Thursday, 16 August 2012

Which books would you take to a desert island?


A photo from my trip to Malawi in 2009
I always have been, and always will be, surrounded by books. There's a photo of a much younger me face down asleep on the floor of my bedroom, books scattered everywhere around me. I was also completely naked. Nowadays, I tend to read while dressed, and my reading collection is considerably more organised.

So, the old and rather overused desert island question. I haven't quite decided how many books you're allowed to take to the middle of the sea with you, but I'll say that five is my allocated amount. If I had it my way, the island would have an underground library, or I'd somehow hijack a neighbouring island for storage purposes.

First on the list would be a piece of philosophy that I always seem to write about, I'm afraid. I do find it superior to any other philosophical text, however (strong words!) The text in question is Marcus Aurelius's Meditations, a piece of stoicism that I first heard about in Jules Evans's Philosophy for Life: And Other Dangerous Situations. Evans tells of how a soldier he researched took only this book with him into the armed forces, as it carried all the guidance and consolation he needed. Like my copy, his was covered with underlines and annotations. When I get my copy of Philosophy for Life back from my mother, I'll quote the section I mean in a post. On the confines of my hypothetical island, I'd refer to the mighty Aurelius to help me get out of bed on lazy mornings (or whatever you sleep on on an island). He's a philosopher that helps you lose all negativity towards both situations and others.

Next would be The Odyssey. I admit, it's a very obvious choice. But if you ignore the threat of being stuck in the middle of the sea, and perhaps unable to ever return home, imagine how perfect reading The Odyssey would be on an island! Although, perhaps the plot would ring home a bit too true...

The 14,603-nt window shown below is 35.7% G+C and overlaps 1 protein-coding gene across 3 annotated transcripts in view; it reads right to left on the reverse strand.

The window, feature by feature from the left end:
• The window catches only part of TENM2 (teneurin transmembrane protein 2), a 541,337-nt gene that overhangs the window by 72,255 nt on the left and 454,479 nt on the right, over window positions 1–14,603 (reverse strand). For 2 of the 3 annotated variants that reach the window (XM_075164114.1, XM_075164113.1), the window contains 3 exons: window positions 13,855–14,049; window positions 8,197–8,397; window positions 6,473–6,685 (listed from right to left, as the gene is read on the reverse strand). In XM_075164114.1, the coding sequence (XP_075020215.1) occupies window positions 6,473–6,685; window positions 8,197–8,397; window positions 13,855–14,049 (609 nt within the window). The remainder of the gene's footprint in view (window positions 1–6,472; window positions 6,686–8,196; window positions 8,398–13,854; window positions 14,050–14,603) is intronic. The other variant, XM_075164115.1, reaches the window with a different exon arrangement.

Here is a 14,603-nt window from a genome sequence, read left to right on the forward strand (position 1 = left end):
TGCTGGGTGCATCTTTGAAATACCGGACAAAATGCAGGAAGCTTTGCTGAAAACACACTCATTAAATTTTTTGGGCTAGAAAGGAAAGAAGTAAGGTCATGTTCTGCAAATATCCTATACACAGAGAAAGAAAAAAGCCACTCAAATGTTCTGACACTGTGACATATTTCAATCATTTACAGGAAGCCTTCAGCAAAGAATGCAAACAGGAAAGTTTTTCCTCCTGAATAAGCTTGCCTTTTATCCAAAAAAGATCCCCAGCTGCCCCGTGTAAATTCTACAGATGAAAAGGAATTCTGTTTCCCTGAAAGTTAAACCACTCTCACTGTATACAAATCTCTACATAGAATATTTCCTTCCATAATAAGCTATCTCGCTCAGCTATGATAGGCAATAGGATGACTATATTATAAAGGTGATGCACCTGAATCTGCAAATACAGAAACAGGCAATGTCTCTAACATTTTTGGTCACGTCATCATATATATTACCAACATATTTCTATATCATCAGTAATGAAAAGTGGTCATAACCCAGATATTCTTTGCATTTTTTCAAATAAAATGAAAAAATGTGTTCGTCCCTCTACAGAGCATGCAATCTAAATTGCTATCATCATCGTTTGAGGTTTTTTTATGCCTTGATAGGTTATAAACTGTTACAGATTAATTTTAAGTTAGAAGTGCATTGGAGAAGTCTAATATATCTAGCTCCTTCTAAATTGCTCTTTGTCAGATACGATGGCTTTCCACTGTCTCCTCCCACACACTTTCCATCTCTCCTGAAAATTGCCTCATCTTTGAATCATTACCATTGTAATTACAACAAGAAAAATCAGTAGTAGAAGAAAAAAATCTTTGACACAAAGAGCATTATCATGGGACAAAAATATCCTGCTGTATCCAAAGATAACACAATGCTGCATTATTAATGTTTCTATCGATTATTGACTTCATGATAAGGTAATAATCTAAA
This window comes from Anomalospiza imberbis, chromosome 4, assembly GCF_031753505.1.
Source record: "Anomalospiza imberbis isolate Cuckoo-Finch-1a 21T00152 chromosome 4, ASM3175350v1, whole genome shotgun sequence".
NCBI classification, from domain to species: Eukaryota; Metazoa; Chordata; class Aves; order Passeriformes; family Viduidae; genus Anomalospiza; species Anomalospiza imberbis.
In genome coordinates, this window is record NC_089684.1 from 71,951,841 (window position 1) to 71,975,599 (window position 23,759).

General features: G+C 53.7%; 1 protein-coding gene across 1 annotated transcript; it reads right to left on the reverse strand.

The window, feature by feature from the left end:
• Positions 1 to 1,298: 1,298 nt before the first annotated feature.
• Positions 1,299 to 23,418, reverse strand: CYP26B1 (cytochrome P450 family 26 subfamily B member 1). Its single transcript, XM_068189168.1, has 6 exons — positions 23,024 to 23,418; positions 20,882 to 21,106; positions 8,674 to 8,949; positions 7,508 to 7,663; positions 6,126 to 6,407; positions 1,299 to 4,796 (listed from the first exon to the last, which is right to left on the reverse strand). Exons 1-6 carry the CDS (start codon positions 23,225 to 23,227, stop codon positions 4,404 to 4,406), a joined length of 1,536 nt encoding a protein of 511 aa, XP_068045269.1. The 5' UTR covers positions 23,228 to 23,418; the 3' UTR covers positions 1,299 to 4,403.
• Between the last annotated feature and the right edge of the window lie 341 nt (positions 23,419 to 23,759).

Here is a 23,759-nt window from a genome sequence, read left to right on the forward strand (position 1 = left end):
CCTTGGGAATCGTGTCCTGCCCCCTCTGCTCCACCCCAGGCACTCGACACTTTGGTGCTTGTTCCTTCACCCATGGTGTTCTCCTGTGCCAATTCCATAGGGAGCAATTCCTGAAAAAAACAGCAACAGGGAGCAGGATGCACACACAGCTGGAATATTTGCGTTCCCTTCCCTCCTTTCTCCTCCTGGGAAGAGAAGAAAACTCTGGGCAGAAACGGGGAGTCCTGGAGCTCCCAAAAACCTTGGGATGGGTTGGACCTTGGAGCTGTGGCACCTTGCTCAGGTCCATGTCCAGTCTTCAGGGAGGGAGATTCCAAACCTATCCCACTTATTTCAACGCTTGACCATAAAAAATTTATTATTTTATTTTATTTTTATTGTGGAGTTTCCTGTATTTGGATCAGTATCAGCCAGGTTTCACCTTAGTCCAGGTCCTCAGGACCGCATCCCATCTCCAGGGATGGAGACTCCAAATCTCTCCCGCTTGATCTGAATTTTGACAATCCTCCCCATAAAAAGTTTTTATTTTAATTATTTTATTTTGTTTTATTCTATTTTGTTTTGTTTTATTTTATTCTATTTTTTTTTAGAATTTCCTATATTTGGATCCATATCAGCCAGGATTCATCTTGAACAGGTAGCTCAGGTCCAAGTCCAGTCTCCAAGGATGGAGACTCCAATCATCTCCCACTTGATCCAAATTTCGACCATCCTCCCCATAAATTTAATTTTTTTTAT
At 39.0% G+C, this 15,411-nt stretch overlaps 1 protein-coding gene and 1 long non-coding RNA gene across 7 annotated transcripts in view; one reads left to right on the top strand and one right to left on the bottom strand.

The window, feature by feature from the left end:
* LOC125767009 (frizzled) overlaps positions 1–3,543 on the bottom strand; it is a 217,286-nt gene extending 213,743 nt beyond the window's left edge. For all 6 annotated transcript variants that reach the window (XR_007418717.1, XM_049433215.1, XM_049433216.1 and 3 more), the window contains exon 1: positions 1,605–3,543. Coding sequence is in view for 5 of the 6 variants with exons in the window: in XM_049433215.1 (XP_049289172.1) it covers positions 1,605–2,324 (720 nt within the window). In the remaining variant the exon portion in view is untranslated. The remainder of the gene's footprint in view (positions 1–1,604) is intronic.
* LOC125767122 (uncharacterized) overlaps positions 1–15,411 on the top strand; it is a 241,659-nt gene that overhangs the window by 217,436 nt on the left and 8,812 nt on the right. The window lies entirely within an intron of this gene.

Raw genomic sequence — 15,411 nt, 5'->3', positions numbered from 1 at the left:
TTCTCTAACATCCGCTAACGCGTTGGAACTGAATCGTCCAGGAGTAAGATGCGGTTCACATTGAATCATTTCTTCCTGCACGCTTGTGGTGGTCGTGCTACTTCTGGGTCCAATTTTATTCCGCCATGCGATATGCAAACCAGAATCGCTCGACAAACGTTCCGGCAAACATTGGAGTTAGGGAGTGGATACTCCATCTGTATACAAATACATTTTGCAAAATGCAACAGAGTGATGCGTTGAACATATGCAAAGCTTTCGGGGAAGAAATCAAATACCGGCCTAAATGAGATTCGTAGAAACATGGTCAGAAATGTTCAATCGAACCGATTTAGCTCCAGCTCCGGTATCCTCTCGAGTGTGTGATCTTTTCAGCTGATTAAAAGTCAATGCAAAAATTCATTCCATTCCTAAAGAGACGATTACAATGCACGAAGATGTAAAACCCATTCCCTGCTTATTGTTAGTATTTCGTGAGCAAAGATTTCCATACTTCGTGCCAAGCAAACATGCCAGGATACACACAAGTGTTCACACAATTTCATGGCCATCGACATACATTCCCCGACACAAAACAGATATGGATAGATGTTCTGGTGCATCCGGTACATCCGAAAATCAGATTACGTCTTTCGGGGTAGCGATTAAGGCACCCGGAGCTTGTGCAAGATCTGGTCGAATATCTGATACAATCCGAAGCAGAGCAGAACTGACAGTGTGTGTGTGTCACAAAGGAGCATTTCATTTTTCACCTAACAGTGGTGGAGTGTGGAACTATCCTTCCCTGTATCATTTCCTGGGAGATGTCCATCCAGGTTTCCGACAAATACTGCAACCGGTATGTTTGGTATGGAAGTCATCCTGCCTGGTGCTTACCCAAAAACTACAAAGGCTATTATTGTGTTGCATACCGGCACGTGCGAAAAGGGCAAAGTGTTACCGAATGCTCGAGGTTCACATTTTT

Clearly I'd have to bring something by Tolstoy. I'm going to avoid being predictable by saying War and Peace, and instead choose Tolstoy's short stories - they're just as encompassing of human life, which is what I look for in a good book. The Forged Coupon teaches of the butterfly effect, of how every good or bad act you commit reverberates through humankind with similarly positive or negative repercussions. Then there's The Death of Ivan Ilyich, Tolstoy's iconic exploration of death. I'm sure that I could read it many times over.

I'd like to add The Little Prince by Antoine de Saint-Exupéry to my brief list, as it would hopefully prevent me becoming malevolent and bad-hearted. No one wants an evil female island dweller.

My fifth choice is likely to be Ganarás La Luz by León Felipe. Having this would enable me to retain my knowledge of Spanish, although I'm unsure how useful that would be. It's a fantastic poetry collection regardless, with all its intertextuality, politics, and beauty of language. I've posted a lot of my translations from it on this blog.

There are my five choices. This hypothetical list will undoubtedly change with time, but I'm sure that these choices will still remain firm favourites. I keep my few most valued books on the left of my windowsill, all piled up. If I find myself suddenly summoned to a desert island, I'll be prepared!

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